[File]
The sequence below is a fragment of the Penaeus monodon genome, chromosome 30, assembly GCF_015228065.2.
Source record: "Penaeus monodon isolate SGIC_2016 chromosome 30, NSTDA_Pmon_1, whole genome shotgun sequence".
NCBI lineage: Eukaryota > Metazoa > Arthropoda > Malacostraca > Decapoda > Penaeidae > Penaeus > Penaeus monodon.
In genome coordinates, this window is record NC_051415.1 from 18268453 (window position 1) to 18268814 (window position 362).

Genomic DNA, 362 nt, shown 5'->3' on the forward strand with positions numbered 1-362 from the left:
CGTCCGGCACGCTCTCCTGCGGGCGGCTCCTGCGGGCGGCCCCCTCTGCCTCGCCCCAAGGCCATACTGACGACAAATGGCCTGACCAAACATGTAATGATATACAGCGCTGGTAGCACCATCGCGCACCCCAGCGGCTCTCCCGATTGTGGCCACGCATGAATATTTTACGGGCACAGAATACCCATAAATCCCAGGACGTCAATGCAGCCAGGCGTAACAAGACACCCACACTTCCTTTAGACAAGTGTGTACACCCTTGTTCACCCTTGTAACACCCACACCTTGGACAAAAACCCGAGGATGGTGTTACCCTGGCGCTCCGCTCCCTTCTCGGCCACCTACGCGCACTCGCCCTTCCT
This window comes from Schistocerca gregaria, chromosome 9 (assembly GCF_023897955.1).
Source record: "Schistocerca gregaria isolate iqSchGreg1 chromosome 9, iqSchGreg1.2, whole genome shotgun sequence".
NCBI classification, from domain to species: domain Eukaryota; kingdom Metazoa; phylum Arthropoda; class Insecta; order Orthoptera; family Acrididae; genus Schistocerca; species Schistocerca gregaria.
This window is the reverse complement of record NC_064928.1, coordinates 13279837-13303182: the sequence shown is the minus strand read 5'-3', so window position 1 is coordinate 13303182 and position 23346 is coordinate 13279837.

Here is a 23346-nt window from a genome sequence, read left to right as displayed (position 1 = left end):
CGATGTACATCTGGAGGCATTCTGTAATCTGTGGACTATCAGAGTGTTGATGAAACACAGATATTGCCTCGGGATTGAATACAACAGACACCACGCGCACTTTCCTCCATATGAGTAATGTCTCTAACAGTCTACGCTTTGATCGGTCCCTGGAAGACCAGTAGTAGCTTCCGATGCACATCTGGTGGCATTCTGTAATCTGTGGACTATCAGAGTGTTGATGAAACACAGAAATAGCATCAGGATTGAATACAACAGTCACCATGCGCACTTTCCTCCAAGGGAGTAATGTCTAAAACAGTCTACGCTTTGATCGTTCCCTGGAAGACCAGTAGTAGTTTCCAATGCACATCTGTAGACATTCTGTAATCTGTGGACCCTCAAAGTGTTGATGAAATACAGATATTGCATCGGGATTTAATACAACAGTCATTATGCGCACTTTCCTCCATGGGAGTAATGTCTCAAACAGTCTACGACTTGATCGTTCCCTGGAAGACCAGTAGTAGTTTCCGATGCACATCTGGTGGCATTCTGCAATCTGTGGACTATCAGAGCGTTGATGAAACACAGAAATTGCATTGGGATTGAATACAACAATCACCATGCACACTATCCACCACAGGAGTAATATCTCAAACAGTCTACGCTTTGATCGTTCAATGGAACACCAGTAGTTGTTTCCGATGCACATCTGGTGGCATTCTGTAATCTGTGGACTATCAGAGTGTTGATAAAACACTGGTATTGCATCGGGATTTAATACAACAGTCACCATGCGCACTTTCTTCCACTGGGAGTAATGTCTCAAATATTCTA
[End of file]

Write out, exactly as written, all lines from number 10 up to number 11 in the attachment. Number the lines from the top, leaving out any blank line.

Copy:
This window is the reverse complement of record NC_064928.1, coordinates 13279837-13303182: the sequence shown is the minus strand read 5'-3', so window position 1 is coordinate 13303182 and position 23346 is coordinate 13279837.

Here is a 23346-nt window from a genome sequence, read left to right as displayed (position 1 = left end):